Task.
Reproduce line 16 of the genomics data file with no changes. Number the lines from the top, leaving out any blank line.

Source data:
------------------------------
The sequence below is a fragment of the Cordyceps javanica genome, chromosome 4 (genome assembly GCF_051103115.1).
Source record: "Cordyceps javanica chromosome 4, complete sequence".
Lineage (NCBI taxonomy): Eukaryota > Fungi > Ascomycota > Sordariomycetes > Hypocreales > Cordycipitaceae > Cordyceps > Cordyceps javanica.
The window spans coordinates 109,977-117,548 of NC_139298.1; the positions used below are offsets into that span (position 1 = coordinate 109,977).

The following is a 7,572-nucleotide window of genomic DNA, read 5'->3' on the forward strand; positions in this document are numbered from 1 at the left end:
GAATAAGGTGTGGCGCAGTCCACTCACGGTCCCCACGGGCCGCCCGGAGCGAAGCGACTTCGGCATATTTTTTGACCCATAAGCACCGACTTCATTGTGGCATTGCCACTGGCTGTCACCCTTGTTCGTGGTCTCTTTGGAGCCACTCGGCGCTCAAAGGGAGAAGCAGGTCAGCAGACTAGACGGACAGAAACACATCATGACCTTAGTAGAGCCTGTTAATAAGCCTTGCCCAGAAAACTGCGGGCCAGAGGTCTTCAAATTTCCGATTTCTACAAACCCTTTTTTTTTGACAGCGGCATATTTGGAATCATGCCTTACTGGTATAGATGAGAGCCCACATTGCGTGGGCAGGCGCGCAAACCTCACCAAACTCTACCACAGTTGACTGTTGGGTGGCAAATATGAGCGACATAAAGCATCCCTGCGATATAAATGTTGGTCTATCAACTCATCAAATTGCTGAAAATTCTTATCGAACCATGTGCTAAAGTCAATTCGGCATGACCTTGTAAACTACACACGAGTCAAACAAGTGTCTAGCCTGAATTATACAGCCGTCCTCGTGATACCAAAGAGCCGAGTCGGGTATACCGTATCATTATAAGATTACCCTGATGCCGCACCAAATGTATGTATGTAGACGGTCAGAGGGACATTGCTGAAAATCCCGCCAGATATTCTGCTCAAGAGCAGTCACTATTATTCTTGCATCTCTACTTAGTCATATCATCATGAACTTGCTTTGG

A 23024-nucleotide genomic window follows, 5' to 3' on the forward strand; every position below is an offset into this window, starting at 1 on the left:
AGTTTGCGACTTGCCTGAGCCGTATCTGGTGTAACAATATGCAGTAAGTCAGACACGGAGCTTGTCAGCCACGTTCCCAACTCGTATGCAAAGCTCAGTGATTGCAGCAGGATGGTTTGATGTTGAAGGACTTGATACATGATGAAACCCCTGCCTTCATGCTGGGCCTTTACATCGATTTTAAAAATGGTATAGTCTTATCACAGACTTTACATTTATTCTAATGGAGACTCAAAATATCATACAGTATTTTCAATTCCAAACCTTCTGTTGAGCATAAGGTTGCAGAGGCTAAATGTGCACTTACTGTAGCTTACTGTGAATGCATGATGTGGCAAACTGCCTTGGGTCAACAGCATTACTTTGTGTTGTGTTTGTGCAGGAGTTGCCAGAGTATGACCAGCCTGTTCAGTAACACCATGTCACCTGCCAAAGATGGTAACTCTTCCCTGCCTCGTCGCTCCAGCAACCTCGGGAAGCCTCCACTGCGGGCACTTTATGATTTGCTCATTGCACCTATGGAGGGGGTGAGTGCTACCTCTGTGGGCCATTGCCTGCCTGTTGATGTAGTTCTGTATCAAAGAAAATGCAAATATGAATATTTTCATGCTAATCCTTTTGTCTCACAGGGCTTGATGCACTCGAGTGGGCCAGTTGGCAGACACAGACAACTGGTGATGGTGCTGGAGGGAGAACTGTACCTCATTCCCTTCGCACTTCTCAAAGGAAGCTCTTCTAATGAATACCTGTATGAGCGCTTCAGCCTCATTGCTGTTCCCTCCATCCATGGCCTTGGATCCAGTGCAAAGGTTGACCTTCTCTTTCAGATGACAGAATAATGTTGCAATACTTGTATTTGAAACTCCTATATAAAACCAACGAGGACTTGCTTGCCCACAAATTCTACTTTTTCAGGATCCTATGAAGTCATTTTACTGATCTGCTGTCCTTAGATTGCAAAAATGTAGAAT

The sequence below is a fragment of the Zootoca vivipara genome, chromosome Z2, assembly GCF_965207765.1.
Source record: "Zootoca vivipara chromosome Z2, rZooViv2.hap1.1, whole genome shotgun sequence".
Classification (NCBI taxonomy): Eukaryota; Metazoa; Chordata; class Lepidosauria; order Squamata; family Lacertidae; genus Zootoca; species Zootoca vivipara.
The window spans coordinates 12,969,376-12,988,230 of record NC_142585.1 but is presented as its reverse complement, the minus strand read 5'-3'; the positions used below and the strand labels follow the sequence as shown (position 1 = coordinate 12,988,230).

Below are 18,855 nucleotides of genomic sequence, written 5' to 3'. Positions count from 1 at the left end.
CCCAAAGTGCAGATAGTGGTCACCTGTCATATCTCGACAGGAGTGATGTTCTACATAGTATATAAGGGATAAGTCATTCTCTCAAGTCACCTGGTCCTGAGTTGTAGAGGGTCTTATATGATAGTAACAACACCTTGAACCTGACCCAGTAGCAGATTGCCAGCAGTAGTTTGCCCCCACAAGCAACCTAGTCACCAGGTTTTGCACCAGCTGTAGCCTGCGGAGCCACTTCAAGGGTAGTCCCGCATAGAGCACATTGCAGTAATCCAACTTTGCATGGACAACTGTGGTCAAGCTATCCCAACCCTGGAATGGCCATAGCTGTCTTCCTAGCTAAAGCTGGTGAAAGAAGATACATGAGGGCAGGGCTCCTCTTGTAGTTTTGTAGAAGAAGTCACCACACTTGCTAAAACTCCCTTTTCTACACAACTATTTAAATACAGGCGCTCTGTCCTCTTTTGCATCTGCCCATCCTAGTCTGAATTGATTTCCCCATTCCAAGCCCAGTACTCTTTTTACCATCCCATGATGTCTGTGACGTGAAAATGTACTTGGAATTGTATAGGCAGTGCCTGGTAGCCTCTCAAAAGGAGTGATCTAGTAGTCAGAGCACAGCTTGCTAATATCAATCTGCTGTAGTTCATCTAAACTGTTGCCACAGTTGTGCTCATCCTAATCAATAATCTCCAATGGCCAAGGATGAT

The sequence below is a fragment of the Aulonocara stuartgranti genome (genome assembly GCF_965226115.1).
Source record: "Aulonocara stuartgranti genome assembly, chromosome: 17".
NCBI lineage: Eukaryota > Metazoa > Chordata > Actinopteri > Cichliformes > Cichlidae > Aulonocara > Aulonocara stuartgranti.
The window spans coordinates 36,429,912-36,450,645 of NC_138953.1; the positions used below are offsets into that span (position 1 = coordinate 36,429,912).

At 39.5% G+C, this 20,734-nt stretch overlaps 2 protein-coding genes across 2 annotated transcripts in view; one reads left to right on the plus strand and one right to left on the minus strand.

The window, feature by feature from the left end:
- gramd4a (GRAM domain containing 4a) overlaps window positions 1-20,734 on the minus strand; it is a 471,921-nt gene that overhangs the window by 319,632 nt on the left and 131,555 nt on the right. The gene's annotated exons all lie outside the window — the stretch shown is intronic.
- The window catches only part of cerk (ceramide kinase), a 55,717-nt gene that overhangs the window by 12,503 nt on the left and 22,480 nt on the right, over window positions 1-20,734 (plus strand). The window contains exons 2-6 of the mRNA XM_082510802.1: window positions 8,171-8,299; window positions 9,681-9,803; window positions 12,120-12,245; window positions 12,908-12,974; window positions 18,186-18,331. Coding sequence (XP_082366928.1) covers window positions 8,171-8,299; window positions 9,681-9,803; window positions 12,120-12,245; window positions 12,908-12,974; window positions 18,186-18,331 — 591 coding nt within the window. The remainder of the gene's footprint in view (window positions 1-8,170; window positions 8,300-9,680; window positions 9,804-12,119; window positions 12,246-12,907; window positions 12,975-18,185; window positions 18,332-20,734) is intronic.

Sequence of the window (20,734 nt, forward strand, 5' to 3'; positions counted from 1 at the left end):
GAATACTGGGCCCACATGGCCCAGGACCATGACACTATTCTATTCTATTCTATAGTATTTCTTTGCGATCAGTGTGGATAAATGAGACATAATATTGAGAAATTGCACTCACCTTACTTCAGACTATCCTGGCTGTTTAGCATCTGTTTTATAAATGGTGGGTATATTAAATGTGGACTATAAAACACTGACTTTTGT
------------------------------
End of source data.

Source record: "Aulonocara stuartgranti genome assembly, chromosome: 17".